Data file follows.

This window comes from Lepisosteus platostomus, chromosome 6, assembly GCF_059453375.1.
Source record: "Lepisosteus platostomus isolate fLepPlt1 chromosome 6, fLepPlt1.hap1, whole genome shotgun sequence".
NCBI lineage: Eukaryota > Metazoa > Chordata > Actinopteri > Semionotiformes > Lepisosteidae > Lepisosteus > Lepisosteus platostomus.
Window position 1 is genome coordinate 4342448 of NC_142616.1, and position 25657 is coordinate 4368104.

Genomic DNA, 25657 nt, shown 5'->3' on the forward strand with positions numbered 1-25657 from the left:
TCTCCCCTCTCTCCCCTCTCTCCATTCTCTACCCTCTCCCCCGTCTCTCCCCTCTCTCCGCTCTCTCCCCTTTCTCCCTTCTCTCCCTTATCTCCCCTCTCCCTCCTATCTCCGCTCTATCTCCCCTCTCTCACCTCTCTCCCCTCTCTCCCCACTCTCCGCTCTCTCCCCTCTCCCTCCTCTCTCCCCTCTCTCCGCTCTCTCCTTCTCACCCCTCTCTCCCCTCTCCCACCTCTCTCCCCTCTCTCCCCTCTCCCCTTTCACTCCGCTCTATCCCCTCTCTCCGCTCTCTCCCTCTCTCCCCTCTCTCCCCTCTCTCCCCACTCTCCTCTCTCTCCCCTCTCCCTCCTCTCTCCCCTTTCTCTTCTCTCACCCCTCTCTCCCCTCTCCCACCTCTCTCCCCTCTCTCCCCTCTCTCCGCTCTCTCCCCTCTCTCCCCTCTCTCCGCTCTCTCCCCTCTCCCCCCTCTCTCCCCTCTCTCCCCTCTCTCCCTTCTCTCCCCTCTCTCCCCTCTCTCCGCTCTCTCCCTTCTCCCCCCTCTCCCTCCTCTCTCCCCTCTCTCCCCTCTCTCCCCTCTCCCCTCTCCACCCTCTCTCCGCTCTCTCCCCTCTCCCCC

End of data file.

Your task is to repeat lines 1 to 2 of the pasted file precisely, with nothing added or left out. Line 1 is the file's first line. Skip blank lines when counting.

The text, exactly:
This window comes from Lepisosteus platostomus, chromosome 6, assembly GCF_059453375.1.
Source record: "Lepisosteus platostomus isolate fLepPlt1 chromosome 6, fLepPlt1.hap1, whole genome shotgun sequence".